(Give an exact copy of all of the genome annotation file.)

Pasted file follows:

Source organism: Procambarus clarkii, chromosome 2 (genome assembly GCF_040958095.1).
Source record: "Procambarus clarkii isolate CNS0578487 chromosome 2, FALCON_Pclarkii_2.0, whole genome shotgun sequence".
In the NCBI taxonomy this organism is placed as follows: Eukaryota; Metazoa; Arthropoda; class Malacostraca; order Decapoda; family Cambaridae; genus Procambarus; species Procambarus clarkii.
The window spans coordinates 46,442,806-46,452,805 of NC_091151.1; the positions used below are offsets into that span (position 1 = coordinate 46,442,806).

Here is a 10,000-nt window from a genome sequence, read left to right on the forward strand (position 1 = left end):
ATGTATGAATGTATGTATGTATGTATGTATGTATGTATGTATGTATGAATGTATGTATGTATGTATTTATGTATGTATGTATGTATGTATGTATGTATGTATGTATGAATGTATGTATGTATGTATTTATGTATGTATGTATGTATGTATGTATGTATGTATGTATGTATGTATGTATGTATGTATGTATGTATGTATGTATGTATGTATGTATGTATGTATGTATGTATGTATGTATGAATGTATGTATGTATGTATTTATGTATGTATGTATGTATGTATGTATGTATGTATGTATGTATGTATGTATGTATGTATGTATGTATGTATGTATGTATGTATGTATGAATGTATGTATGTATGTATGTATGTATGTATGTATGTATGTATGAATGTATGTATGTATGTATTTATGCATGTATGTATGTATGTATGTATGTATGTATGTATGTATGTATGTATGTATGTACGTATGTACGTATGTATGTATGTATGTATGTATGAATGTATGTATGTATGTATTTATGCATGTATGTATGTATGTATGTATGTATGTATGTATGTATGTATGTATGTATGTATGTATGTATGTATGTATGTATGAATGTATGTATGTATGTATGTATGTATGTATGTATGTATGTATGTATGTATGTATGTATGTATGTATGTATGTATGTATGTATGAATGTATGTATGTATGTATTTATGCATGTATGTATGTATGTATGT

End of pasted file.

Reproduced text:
Source organism: Procambarus clarkii, chromosome 2 (genome assembly GCF_040958095.1).
Source record: "Procambarus clarkii isolate CNS0578487 chromosome 2, FALCON_Pclarkii_2.0, whole genome shotgun sequence".
In the NCBI taxonomy this organism is placed as follows: Eukaryota; Metazoa; Arthropoda; class Malacostraca; order Decapoda; family Cambaridae; genus Procambarus; species Procambarus clarkii.
The window spans coordinates 46,442,806-46,452,805 of NC_091151.1; the positions used below are offsets into that span (position 1 = coordinate 46,442,806).

Here is a 10,000-nt window from a genome sequence, read left to right on the forward strand (position 1 = left end):
ATGTATGAATGTATGTATGTATGTATGTATGTATGTATGTATGTATGAATGTATGTATGTATGTATTTATGTATGTATGTATGTATGTATGTATGTATGTATGTATGAATGTATGTATGTATGTATTTATGTATGTATGTATGTATGTATGTATGTATGTATGTATGTATGTATGTATGTATGTATGTATGTATGTATGTATGTATGTATGTATGTATGTATGTATGTATGTATGTATGAATGTATGTATGTATGTATTTATGTATGTATGTATGTATGTATGTATGTATGTATGTATGTATGTATGTATGTATGTATGTATGTATGTATGTATGTATGTATGTATGAATGTATGTATGTATGTATGTATGTATGTATGTATGTATGTATGAATGTATGTATGTATGTATTTATGCATGTATGTATGTATGTATGTATGTATGTATGTATGTATGTATGTATGTATGTACGTATGTACGTATGTATGTATGTATGTATGTATGAATGTATGTATGTATGTATTTATGCATGTATGTATGTATGTATGTATGTATGTATGTATGTATGTATGTATGTATGTATGTATGTATGTATGTATGTATGAATGTATGTATGTATGTATGTATGTATGTATGTATGTATGTATGTATGTATGTATGTATGTATGTATGTATGTATGTATGTATGAATGTATGTATGTATGTATTTATGCATGTATGTATGTATGTATGT